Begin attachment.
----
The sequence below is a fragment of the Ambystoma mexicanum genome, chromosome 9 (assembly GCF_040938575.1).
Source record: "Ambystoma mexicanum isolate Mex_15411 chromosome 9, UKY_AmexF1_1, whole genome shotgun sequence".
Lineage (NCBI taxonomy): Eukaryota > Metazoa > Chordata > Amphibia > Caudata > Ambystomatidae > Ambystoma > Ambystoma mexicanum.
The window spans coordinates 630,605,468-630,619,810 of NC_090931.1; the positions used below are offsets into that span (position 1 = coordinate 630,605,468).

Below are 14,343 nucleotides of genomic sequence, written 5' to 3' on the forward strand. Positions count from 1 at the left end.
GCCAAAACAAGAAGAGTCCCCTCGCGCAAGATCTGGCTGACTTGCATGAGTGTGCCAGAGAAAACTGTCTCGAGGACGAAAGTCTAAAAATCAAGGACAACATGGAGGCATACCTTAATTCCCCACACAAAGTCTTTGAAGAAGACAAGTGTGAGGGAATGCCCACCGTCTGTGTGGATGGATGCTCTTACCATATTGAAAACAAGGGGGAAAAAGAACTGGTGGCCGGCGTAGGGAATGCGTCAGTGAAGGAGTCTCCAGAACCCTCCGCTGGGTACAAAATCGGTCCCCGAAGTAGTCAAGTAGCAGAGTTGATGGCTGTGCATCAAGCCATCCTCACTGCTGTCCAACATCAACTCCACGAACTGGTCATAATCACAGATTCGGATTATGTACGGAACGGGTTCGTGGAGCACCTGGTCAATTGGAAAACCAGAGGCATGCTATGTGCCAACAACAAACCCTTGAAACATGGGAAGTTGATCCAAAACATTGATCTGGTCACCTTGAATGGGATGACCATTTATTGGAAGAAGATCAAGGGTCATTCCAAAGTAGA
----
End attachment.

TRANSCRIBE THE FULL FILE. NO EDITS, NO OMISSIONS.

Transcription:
The sequence below is a fragment of the Ambystoma mexicanum genome, chromosome 9 (assembly GCF_040938575.1).
Source record: "Ambystoma mexicanum isolate Mex_15411 chromosome 9, UKY_AmexF1_1, whole genome shotgun sequence".
Lineage (NCBI taxonomy): Eukaryota > Metazoa > Chordata > Amphibia > Caudata > Ambystomatidae > Ambystoma > Ambystoma mexicanum.
The window spans coordinates 630,605,468-630,619,810 of NC_090931.1; the positions used below are offsets into that span (position 1 = coordinate 630,605,468).

Below are 14,343 nucleotides of genomic sequence, written 5' to 3' on the forward strand. Positions count from 1 at the left end.
GCCAAAACAAGAAGAGTCCCCTCGCGCAAGATCTGGCTGACTTGCATGAGTGTGCCAGAGAAAACTGTCTCGAGGACGAAAGTCTAAAAATCAAGGACAACATGGAGGCATACCTTAATTCCCCACACAAAGTCTTTGAAGAAGACAAGTGTGAGGGAATGCCCACCGTCTGTGTGGATGGATGCTCTTACCATATTGAAAACAAGGGGGAAAAAGAACTGGTGGCCGGCGTAGGGAATGCGTCAGTGAAGGAGTCTCCAGAACCCTCCGCTGGGTACAAAATCGGTCCCCGAAGTAGTCAAGTAGCAGAGTTGATGGCTGTGCATCAAGCCATCCTCACTGCTGTCCAACATCAACTCCACGAACTGGTCATAATCACAGATTCGGATTATGTACGGAACGGGTTCGTGGAGCACCTGGTCAATTGGAAAACCAGAGGCATGCTATGTGCCAACAACAAACCCTTGAAACATGGGAAGTTGATCCAAAACATTGATCTGGTCACCTTGAATGGGATGACCATTTATTGGAAGAAGATCAAGGGTCATTCCAAAGTAGA